During a keynote speech, AMD Chair and Chief Executive Lisa Su (pictured) announced the company’s new Instinct MI300X accelerator, which is targeted specifically at generative AI workloads. Generative AI is the technology that underpins OpenAI’s famed chatbot ChatGPT, which responds to questions and prompts in a humanlike, conversational way.
Su had previously described the MI300A as the “world’s first data-center integrated CPU + GPU” during a keynote at the 2023 Consumer Electronics Show in January, explaining that it integrates both central processing units and graphics processing units into a single processor. Today, she said customers will be able to use the MI300X to run generative AI models with up to 80 billion parameters. Customers will be able to sample the chip in the third quarter, with production set to ramp up before the end of the year.
Like Nvidia, AMD has said it sees a massive opportunity in an AI space that has been swept up by the hype around ChatGPT, because the technology requires massive amounts of computing power from the data centers that host it. Su reiterated that today, saying that AI is the company’s “most strategic long-term growth opportunity.”
“We think about the data center AI accelerator [market] growing from something like $30 billion this year, at over 50% compound annual growth rate, to over $150 billion in 2027,” Su said.
Alongside the MI300X, Su introduced AMD’s Infinity Architecture Platform, which is a self-contained platform for running generative AI inference and training workloads. It’s powered by eight MI300X chips, she said, and it will rival Nvidia’s DGX supercomputer platform for AI applications.
Analysts have had big expectations of AMD ever since it acquired a chipmaker called Xilinx Inc. for $49 billion in February 2022. During the keynote, AMD President Victor Peng, who previously led Xilinx as its CEO, introduced the company’s ROCm software ecosystem for data center accelerators. ROCm is intended to support the MI300X accelerator and “bring together an open AI software ecosystem,” Peng said.
Once again, AMD is going up against Nvidia’s AI strategy, which is reliant not only on its chip hardware, but also a software ecosystem that helps companies to get the most out of its AI chips.
No doubt AMD’s hardware and software is compelling, but the company’s stock was down more than 3% today on what analysts said was a lack of any major customer announcements regarding the MI300X, or a smaller version called the MI300A. Traditionally, AMD has always showcased big companies that will be early adopters of its new hardware, but it failed to do so today. The company also neglected to provide details on how much the MI300X will cost.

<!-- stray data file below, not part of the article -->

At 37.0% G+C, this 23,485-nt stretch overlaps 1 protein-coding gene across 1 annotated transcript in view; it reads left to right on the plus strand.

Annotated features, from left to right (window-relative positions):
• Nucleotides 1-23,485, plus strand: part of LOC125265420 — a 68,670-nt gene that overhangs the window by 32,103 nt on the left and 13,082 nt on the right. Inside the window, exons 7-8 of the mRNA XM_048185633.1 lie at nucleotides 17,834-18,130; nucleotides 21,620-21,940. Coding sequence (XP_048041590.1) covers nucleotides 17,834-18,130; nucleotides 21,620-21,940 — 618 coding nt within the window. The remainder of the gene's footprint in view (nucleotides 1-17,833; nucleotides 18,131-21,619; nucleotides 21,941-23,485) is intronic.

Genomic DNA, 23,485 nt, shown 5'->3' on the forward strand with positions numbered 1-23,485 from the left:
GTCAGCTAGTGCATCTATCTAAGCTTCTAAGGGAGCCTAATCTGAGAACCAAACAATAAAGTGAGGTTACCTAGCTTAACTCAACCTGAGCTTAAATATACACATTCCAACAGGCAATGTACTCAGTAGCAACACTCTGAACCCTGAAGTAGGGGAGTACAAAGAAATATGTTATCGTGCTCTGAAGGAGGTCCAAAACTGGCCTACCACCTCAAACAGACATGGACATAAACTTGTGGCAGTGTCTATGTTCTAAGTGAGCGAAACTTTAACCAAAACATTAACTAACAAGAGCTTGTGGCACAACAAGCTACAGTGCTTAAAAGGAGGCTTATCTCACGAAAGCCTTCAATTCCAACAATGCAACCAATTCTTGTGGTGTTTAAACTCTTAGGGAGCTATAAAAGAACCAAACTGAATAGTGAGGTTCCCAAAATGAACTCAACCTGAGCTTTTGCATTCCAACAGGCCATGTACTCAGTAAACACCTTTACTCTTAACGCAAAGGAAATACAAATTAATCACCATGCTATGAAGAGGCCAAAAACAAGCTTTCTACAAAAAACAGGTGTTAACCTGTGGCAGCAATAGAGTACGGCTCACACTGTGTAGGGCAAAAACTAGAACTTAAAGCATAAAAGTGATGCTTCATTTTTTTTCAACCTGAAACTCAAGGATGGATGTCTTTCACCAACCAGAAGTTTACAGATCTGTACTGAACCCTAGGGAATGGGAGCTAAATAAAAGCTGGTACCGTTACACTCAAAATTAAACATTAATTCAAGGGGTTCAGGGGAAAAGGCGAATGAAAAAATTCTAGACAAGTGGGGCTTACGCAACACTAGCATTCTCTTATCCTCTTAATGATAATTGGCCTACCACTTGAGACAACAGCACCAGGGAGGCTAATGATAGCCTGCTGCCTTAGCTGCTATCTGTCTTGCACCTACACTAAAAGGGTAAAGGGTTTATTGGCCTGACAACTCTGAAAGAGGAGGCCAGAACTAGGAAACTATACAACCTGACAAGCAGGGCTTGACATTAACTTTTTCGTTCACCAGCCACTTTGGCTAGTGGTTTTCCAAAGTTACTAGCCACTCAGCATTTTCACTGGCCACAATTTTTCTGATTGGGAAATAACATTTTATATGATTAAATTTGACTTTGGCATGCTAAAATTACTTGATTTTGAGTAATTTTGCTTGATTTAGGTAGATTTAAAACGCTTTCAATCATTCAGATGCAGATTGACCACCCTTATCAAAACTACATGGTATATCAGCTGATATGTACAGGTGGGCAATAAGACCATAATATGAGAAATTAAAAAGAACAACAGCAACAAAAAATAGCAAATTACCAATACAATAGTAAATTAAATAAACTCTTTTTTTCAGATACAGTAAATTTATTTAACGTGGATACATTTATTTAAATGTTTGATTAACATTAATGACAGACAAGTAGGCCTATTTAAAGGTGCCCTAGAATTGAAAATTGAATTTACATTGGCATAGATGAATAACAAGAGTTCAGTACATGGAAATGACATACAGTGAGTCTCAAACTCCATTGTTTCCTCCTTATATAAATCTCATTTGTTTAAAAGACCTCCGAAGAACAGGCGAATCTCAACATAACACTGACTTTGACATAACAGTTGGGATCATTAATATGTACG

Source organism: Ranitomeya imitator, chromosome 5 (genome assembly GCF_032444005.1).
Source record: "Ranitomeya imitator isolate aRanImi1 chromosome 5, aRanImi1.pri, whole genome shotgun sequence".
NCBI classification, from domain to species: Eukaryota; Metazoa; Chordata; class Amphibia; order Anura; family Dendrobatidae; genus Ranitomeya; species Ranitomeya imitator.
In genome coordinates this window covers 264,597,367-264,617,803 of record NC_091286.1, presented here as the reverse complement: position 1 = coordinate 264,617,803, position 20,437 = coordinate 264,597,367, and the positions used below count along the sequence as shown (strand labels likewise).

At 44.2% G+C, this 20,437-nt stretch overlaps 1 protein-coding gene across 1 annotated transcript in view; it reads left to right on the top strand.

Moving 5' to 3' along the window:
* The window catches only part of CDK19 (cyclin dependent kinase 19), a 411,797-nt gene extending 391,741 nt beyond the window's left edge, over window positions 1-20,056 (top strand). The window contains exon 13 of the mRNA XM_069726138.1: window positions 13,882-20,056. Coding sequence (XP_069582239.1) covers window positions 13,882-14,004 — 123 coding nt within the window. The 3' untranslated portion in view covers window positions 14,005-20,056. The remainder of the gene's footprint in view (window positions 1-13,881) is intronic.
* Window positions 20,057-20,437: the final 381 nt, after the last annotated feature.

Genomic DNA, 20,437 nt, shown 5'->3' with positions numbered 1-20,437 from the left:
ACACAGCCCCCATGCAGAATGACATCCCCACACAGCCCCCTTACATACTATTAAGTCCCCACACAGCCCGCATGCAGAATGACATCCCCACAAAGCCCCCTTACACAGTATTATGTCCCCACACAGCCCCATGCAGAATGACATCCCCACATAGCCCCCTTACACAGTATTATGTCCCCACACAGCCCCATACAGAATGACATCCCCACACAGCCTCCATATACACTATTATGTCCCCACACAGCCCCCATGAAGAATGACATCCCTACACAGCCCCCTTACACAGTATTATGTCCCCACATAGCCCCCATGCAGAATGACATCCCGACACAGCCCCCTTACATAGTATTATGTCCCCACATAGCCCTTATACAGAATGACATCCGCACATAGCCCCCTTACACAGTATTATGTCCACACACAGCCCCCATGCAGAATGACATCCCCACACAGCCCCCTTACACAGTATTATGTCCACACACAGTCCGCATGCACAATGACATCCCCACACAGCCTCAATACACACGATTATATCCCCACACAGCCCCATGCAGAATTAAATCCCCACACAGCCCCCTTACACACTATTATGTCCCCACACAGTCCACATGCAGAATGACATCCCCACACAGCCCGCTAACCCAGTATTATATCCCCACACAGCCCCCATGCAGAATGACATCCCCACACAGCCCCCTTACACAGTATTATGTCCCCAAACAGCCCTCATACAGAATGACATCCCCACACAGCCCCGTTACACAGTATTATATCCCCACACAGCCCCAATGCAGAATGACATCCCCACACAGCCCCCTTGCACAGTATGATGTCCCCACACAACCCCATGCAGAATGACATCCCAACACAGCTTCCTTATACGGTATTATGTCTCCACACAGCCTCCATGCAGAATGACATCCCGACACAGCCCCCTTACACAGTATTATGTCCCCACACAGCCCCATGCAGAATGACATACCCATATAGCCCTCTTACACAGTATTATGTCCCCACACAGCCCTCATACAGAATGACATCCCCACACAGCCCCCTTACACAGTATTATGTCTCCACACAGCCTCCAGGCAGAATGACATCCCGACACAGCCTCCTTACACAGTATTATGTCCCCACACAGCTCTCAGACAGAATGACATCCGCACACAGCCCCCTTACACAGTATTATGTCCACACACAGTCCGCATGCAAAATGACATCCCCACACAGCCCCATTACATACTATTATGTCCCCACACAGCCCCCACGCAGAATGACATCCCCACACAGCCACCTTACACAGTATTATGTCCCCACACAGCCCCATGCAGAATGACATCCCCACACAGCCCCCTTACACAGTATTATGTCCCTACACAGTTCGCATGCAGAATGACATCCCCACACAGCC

“I think the lack of a (large customer) saying they will use the MI300 A or X may have disappointed the Street,” Tirias Research analyst Kevin Krewell told Reuters. “They wanted AMD to say they have replaced Nvidia in some design.”
At present, Nvidia totally dominates the AI computing industry, with a market share of between 80% and 95%, analysts say. The excitement around AI has driven massive gains in Nvidia’s stock, and at the end of last month it became the first chipmaker to reach a $1 trillion market capitalization.
It has very few serious competitors in the market. Intel Corp. and startups such as SambaNova Systems Inc. and Cerebras Systems Inc. all offer competing hardware but have failed to gain much traction. Nvidia’s biggest competitors are probably Alphabet Inc.’s Google Cloud and Amazon Web Services Inc., which have developed internal AI chips and made them available to rent through their respective cloud infrastructure platforms.
Not everyone was so critical of AMD, though. Patrick Moorhead of Moor Insights & Strategy told SiliconANGLE that it’s important to look at the longer-term picture, noting that the hyperscale cloud AI accelerator market is likely to be worth $125 billion in the next five years. It’s there that AMD can make its impact felt, he said, because cloud hyperscalers are too reliant on Nvidia and are uncomfortable with the lack of a broad supply chain.
“Long-term, the cloud players can either create their own chips, continue to sole-source from Nvidia, or work with a second player like AMD,” Moorhead said. “I believe AMD, if it passes muster with its third-quarter sampling, could pick up incremental AI business between the fourth quarter of 2023 and first quarter of 2024. In addition, AI framework providers like PyTorch and foundation model providers like Hugging Face want more options to enhance their innovation too.”
Moorhead also pointed out that, despite Nvidia’s dominant position, most AI inference workloads, those that run the models, are still processed on CPUs rather than GPUs, and that’s unlikely to change anytime soon. “AI spans from the smallest IoT device to smartphones, PCs and the largest hyperscale data centers,” he said. “That AI will be spread across CPUs, GPUs and NPUs up and down the value chain. Whatever way you slice it, AMD will get lift from AI.”
In another announcement today, Su also introduced AMD’s fourth-generation EPYC data center CPU, codenamed Bergamo, which will compete with CPUs from Intel and Nvidia.
AMD is a lot more competitive in the traditional data center market, and the Bergamo chip looks to have some impressive specifications. Su said the 128-core-per-socket CPU excels in terms of energy efficiency while using fewer servers. It also delivers 1.8-times better performance per watt than Intel’s fourth-generation Xeon Platinum CPU, she said.
The company did at least roll out a major customer for the Bergamo chip, with Meta Platforms Inc.’s Vice President of Computing Infrastructure Alexis Bjorlin saying that his company is already using it as an early adopter.
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